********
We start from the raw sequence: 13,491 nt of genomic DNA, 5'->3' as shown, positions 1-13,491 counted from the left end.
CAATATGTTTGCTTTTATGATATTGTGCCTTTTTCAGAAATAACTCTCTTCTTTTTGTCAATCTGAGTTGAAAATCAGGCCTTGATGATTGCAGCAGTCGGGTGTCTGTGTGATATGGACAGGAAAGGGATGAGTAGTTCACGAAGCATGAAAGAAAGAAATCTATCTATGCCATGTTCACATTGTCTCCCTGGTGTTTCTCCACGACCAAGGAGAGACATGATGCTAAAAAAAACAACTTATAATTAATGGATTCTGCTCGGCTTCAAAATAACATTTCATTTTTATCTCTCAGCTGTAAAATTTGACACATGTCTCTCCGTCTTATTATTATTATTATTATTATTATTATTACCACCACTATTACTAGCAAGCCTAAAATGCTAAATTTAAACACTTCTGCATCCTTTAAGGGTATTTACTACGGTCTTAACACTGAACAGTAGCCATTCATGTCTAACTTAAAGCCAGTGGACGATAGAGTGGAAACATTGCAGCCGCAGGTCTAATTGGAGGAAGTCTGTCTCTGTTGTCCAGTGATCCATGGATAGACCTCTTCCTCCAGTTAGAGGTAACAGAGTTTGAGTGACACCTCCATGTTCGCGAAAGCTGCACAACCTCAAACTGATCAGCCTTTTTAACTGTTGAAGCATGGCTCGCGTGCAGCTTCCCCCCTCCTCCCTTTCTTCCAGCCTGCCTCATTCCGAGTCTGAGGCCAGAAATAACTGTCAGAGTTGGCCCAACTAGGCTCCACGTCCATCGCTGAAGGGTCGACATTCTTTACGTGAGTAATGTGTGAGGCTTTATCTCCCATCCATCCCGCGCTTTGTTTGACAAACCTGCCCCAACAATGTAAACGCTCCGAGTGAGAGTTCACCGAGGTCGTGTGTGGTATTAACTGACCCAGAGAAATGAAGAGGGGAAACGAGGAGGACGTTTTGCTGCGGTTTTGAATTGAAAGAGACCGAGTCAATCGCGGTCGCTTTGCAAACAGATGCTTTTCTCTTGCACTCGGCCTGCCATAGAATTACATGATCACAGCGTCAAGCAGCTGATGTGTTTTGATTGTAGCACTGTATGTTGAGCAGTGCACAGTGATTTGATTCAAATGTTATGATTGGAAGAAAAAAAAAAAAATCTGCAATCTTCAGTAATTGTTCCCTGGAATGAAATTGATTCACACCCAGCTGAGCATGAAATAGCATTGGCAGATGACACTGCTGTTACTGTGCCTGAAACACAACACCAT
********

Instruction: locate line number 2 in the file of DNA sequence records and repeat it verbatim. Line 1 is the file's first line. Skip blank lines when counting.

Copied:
CAATATGTTTGCTTTTATGATATTGTGCCTTTTTCAGAAATAACTCTCTTCTTTTTGTCAATCTGAGTTGAAAATCAGGCCTTGATGATTGCAGCAGTCGGGTGTCTGTGTGATATGGACAGGAAAGGGATGAGTAGTTCACGAAGCATGAAAGAAAGAAATCTATCTATGCCATGTTCACATTGTCTCCCTGGTGTTTCTCCACGACCAAGGAGAGACATGATGCTAAAAAAAACAACTTATAATTAATGGATTCTGCTCGGCTTCAAAATAACATTTCATTTTTATCTCTCAGCTGTAAAATTTGACACATGTCTCTCCGTCTTATTATTATTATTATTATTATTATTATTACCACCACTATTACTAGCAAGCCTAAAATGCTAAATTTAAACACTTCTGCATCCTTTAAGGGTATTTACTACGGTCTTAACACTGAACAGTAGCCATTCATGTCTAACTTAAAGCCAGTGGACGATAGAGTGGAAACATTGCAGCCGCAGGTCTAATTGGAGGAAGTCTGTCTCTGTTGTCCAGTGATCCATGGATAGACCTCTTCCTCCAGTTAGAGGTAACAGAGTTTGAGTGACACCTCCATGTTCGCGAAAGCTGCACAACCTCAAACTGATCAGCCTTTTTAACTGTTGAAGCATGGCTCGCGTGCAGCTTCCCCCCTCCTCCCTTTCTTCCAGCCTGCCTCATTCCGAGTCTGAGGCCAGAAATAACTGTCAGAGTTGGCCCAACTAGGCTCCACGTCCATCGCTGAAGGGTCGACATTCTTTACGTGAGTAATGTGTGAGGCTTTATCTCCCATCCATCCCGCGCTTTGTTTGACAAACCTGCCCCAACAATGTAAACGCTCCGAGTGAGAGTTCACCGAGGTCGTGTGTGGTATTAACTGACCCAGAGAAATGAAGAGGGGAAACGAGGAGGACGTTTTGCTGCGGTTTTGAATTGAAAGAGACCGAGTCAATCGCGGTCGCTTTGCAAACAGATGCTTTTCTCTTGCACTCGGCCTGCCATAGAATTACATGATCACAGCGTCAAGCAGCTGATGTGTTTTGATTGTAGCACTGTATGTTGAGCAGTGCACAGTGATTTGATTCAAATGTTATGATTGGAAGAAAAAAAAAAAAATCTGCAATCTTCAGTAATTGTTCCCTGGAATGAAATTGATTCACACCCAGCTGAGCATGAAATAGCATTGGCAGATGACACTGCTGTTACTGTGCCTGAAACACAACACCAT